Canadian Consulting Engineer

MAILBOX Specialist designations and continuing education – Really!?

Following is a letter to the editor.

June 17, 2014   Canadian Consulting Engineer

Following is a letter to the editor.

It was with great interest that we read the article titled “Report shows up anonymously at Elliot Lake Inquiry,” CCE website, June 10.

Professional Engineers Ontario (PEO) is now “seriously considering specialist structural designations.” Really?! After much discussion and review, which included a member referendum in 1972, APEO — now PEO — adopted a policy and regulations for the designation of specialists in various fields of engineering. APEO was granted by the provincial legislature an exclusive right to the title “Designated Specialist.” Originally there were nine fields of engineering, covering 28 classes of specialty. The number of classes of specialty later increased to 74, with an openness to the recognition of other specialties. The program was well set up and highly organized. The requirements were written into the Professional Engineers Act. In addition, APEO had a densely packed 21-page pamphlet on the program and it published a directory listing all the members and their fields of specialty. There was even a Specialist Stamp.

Nevertheless, in August 1986 letters went out from the APEO’s then manager of professional services, announcing the discontinuance of the program. On July 17, 1986, the Lieutenant Governor signed the Amending Regulation to delete the relevant sections of O.Reg 538/85. The Specialist Designation Committee and its field committees were officially disbanded, and with that the Specialist Designation Program was unceremoniously ended.

So, it took the PEO just 28 years to figure out that maybe, just maybe, they should not have removed their Designated Specialist program?

And now, “PEO is already moving towards implementing its first mandatory continuing education program for licensees.” Really?! OSPE’s recently released “Engineering Employment in Ontario: Research & Analysis May 2014” shows that less than 30% of individuals in Ontario with an undergraduate or higher degree in engineering work as engineers or engineering managers. In other words, the great majority of PEO members do not work in engineering fields. None of these individuals need to be PEO members, nor need to maintain competency in engineering for their jobs. Is it any wonder that at first blush it is perceived that the majority of PEO members are not maintaining their professional competency? Why would they? The ones who do work in the field are forced to [maintain competency] by virtue of market forces if nothing else. Stay current, or be left behind.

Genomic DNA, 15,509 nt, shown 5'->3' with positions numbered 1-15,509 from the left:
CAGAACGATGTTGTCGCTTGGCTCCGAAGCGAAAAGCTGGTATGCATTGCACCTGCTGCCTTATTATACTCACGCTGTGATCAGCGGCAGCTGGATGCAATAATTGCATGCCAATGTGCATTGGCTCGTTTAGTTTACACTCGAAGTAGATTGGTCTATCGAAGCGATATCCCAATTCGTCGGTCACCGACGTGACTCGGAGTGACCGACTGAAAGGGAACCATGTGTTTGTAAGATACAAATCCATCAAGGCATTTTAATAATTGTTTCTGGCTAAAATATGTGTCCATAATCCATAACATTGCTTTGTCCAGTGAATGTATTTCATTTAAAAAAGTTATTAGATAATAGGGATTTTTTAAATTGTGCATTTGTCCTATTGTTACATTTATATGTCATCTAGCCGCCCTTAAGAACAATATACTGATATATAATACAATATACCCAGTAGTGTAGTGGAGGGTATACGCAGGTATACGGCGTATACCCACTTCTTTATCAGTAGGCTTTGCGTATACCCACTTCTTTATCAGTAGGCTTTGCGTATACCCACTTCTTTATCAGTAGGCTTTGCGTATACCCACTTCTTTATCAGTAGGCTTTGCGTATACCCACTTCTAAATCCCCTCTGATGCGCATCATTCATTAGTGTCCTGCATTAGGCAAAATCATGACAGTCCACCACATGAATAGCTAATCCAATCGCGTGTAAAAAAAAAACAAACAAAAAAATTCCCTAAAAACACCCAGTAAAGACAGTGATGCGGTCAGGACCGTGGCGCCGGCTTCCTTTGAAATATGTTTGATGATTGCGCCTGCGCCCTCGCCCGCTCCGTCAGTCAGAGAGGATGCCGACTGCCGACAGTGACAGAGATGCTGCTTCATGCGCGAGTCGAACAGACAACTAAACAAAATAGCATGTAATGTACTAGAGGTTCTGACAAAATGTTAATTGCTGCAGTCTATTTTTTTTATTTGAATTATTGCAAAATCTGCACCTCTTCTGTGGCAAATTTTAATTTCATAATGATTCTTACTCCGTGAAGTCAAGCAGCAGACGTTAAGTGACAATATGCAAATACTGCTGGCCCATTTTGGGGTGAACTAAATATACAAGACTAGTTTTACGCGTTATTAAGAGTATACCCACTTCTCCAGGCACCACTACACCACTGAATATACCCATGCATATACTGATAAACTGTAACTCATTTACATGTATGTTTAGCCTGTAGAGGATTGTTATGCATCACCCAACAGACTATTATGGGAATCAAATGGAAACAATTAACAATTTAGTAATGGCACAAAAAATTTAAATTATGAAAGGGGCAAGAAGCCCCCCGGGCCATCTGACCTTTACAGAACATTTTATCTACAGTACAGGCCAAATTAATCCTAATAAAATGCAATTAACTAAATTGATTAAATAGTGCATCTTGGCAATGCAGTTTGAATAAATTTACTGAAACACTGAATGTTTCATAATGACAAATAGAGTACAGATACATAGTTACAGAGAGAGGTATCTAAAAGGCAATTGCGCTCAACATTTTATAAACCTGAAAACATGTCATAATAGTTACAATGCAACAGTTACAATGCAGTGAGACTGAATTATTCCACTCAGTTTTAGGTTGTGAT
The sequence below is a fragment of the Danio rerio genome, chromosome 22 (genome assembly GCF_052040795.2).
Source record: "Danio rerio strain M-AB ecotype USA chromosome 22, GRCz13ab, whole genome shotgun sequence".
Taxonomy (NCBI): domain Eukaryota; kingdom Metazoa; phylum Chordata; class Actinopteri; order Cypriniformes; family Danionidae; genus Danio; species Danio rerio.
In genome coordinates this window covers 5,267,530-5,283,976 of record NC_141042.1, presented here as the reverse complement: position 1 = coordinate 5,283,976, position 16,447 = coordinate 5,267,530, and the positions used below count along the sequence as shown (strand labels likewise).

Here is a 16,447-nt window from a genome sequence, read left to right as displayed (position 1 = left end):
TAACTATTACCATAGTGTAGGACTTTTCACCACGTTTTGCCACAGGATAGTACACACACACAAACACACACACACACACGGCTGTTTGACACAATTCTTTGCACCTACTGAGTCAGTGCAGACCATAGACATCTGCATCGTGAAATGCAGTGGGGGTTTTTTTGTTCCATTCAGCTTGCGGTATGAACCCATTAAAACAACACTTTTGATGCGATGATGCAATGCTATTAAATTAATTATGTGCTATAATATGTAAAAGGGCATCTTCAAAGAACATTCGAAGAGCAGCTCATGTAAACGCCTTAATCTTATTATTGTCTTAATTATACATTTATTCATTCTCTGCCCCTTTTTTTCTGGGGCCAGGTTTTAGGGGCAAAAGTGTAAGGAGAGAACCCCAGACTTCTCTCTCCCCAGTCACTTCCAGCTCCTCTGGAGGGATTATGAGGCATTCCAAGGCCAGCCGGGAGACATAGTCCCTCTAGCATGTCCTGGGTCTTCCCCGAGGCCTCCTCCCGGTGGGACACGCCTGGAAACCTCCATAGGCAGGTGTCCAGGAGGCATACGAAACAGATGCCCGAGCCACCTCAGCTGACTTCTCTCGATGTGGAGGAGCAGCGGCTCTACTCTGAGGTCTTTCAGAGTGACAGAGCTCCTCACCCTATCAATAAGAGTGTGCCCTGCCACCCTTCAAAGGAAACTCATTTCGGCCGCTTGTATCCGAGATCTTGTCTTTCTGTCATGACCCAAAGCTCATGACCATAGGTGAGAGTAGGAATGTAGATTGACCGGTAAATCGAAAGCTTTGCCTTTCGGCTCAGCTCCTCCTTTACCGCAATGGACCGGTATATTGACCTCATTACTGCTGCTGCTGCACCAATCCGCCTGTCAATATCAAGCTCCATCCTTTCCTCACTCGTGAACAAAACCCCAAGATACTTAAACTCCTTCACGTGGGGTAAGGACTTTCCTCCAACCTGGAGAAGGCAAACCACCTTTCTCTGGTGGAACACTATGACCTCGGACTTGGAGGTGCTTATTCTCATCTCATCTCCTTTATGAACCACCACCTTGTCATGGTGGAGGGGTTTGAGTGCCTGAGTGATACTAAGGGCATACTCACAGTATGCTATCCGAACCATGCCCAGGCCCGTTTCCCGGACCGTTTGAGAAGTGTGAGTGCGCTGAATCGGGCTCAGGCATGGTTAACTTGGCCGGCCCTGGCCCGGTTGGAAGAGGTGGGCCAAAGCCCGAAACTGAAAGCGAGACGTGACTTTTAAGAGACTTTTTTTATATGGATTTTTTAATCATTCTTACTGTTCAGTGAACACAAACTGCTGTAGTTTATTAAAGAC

Would the implementation of either of these initiatives have prevented the [Elliot Lake] Algo Mall disaster? Based on the news, there seems to have been no lack of reports for years from professionals advising their clients that there was a problem with salt laden water infiltration.

Yet, according the news it seems that those who commissioned the reports chose to do little except continue to commission more reports. Why would that be? Why would remedial work not have been carried out? We suspect the answer — as it is in most cases — has more to do with money than anything else. It likely would have been cheaper to keep commissioning professional reports, rather than address the problem.

By having reports signed by a P.Eng., those who commissioned the reports could righteously claim that they were not ignoring the problem. Even in a worst case scenario, they could plead ignorance, arguing that had they known that a collapse was imminent, of course they would have done something. They could assert — while pointing to the P.Eng. stamps on the reports — that as non-professionals they themselves could not have understood the problem, and as such the professionals failed to advise them sufficiently of the immediacy and gravity of the situation.

Are such arguments, claims and assertions not just a little too self serving? What can a professional engineer do when faced with a recalcitrant client who chooses to ignore — for whatever reason — the professional’s recommendations? Nothing that we know of, short of threatening to go public to the building department, the POE or news outlets.

When presented with such a threat, would a client’s counter-threat of legal action and/or a complaint to the PEO be surprising? We think not. The engineer who had warned about the effect of cold weather on the O-ring in the Challenger space shuttle disaster later argued that decision-making that went into the acceptance of the O-ring resulted from intense customer intimidation.

We think that in more situations than we as a profession are willing to admit, clients exert enormous pressure on professional engineers as well.

To address this, instead of trying to reboot a specialist designation program that was abandoned almost three decades ago, or push through mandatory continuing education programs that will benefit only those who are offering the programs, the PEO should:

(1) stop granting licenses to the majority of its members, who neither need it, nor will ever use it,

(2) create a process to assist P.Eng.’s in their dealings with reluctant and/or uncooperative, if not hostile, clients.

In our view it is only then that the PEO will gain the respect of the public that it has been in search of for decades, and more importantly, that it will be able to properly license and oversee its members in the interest of that same public.

Angelo Mattacchione, B.A.Sc., M.Eng., P.Eng., BDS., President,

Livia Mattacchione, B.A.Sc., P.Eng.,Senior Engineer

Prosum Engineering Ltd., North York, Ont.


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